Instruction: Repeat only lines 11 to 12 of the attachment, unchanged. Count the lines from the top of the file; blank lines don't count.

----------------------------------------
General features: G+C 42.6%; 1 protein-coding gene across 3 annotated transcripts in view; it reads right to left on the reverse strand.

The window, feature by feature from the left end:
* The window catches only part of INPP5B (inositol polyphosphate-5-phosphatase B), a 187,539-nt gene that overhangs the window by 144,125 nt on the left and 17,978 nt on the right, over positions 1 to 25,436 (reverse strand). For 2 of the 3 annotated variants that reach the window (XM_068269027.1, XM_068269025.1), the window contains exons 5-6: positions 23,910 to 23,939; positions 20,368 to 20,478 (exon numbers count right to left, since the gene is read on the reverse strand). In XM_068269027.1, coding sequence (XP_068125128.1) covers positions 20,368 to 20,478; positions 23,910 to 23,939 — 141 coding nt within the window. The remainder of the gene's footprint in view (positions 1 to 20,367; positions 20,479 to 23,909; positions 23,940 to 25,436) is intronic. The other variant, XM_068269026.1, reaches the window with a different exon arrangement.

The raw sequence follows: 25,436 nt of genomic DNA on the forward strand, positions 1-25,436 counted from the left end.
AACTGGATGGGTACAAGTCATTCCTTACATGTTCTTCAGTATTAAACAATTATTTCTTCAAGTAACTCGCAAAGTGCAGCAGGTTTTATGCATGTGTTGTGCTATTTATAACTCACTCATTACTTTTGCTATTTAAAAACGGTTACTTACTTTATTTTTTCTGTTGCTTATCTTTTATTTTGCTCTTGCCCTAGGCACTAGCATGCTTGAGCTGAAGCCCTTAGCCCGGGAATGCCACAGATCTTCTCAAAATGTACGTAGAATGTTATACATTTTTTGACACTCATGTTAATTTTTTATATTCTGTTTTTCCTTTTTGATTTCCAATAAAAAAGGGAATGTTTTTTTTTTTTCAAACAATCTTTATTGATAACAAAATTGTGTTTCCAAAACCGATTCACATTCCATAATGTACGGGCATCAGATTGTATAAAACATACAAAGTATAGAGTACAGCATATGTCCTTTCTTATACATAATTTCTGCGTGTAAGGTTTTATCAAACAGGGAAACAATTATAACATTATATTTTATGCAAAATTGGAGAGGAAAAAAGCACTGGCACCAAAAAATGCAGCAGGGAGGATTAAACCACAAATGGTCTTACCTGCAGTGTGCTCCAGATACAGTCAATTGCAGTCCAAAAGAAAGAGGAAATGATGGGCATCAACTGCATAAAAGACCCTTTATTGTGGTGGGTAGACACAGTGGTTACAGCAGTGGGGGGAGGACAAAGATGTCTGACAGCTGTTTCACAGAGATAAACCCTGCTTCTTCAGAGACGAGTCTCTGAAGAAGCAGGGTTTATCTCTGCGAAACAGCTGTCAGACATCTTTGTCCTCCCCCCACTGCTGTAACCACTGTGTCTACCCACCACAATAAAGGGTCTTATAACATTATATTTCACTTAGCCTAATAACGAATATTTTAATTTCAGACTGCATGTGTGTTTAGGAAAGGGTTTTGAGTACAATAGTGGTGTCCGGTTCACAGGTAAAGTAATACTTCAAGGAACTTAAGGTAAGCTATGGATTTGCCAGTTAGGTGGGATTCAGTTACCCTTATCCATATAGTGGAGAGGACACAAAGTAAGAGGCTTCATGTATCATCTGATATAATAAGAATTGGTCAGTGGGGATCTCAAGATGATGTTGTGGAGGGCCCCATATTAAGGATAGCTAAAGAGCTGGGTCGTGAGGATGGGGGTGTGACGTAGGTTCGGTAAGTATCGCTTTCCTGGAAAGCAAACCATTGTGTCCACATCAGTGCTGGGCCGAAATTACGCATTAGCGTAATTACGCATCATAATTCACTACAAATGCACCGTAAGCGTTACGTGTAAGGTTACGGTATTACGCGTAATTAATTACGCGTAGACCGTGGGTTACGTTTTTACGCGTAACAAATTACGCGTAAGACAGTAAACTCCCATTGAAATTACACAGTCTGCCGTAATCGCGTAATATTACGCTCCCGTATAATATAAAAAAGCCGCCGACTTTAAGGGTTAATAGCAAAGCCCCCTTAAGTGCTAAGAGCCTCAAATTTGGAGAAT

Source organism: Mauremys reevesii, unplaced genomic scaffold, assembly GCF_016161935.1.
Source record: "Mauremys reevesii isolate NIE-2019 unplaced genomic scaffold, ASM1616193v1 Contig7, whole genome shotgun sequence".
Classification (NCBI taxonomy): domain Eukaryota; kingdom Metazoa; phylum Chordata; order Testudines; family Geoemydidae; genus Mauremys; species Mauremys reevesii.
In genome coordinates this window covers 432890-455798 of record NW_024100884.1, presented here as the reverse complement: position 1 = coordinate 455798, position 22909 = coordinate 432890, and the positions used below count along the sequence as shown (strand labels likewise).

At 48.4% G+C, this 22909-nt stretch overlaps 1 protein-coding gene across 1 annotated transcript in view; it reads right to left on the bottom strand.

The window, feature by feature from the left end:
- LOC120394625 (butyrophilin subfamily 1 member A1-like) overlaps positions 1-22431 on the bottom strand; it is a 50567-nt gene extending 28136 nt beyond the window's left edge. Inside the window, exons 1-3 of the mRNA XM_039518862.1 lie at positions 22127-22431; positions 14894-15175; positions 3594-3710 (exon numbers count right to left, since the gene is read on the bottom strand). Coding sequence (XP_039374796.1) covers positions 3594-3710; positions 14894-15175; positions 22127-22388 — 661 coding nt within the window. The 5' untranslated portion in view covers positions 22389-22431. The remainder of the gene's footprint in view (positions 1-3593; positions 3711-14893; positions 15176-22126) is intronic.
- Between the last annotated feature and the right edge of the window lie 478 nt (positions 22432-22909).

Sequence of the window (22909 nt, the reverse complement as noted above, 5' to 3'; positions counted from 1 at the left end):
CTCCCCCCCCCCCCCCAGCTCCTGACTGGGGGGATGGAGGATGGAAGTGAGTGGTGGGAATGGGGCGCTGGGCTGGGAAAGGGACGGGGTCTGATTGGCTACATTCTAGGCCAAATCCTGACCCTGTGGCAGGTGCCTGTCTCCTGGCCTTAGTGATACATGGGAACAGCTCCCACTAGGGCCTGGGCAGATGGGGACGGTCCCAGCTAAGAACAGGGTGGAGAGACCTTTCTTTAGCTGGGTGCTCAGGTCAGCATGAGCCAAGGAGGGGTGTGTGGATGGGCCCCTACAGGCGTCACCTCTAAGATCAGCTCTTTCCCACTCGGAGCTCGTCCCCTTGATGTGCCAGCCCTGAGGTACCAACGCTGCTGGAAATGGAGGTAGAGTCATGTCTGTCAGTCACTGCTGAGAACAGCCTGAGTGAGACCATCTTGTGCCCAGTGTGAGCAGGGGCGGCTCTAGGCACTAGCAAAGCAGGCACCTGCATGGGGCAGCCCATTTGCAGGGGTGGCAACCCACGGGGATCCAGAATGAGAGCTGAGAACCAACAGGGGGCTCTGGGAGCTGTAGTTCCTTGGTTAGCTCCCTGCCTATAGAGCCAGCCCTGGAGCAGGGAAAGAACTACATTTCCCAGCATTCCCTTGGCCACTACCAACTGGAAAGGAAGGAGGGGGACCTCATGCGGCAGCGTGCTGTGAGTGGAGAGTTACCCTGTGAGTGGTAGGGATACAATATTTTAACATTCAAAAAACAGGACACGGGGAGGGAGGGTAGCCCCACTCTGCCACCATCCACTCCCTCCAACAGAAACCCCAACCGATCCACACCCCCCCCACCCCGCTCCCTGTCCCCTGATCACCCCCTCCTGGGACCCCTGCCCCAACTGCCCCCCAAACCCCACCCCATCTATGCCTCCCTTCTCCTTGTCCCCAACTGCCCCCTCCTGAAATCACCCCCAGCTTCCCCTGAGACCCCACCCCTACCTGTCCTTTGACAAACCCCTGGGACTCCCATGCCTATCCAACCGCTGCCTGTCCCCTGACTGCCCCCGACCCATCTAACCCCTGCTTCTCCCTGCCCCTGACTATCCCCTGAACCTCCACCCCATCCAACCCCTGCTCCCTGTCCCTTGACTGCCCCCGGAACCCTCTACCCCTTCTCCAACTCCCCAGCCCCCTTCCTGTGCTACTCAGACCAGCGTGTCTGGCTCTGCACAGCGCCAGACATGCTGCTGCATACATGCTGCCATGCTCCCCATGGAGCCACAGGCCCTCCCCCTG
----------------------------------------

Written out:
The window, feature by feature from the left end:
- LOC120394625 (butyrophilin subfamily 1 member A1-like) overlaps positions 1-22431 on the bottom strand; it is a 50567-nt gene extending 28136 nt beyond the window's left edge. Inside the window, exons 1-3 of the mRNA XM_039518862.1 lie at positions 22127-22431; positions 14894-15175; positions 3594-3710 (exon numbers count right to left, since the gene is read on the bottom strand). Coding sequence (XP_039374796.1) covers positions 3594-3710; positions 14894-15175; positions 22127-22388 — 661 coding nt within the window. The 5' untranslated portion in view covers positions 22389-22431. The remainder of the gene's footprint in view (positions 1-3593; positions 3711-14893; positions 15176-22126) is intronic.